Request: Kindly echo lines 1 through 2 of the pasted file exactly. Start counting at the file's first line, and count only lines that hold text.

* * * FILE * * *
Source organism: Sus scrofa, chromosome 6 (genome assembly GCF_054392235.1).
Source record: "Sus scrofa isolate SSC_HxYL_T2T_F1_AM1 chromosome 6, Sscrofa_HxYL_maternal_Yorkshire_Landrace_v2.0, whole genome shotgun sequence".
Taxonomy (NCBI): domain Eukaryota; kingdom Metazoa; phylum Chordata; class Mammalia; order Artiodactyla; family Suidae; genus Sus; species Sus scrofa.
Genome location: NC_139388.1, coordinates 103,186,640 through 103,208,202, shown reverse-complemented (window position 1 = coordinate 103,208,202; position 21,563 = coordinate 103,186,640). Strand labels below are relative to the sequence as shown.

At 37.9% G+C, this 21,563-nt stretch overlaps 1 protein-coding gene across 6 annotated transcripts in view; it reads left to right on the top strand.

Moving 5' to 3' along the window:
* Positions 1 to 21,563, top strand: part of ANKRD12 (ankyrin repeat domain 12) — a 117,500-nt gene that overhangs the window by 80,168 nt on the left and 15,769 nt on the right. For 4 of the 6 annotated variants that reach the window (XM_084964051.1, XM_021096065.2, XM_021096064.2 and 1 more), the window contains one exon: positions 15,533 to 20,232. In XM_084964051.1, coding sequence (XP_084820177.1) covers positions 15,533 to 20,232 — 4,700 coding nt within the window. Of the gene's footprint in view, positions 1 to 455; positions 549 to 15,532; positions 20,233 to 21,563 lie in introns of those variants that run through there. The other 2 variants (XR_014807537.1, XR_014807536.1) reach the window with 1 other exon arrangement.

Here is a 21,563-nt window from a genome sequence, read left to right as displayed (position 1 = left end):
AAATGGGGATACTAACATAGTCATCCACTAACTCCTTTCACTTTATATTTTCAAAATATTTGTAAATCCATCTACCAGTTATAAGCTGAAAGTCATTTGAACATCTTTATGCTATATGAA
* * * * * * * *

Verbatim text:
Source organism: Sus scrofa, chromosome 6 (genome assembly GCF_054392235.1).
Source record: "Sus scrofa isolate SSC_HxYL_T2T_F1_AM1 chromosome 6, Sscrofa_HxYL_maternal_Yorkshire_Landrace_v2.0, whole genome shotgun sequence".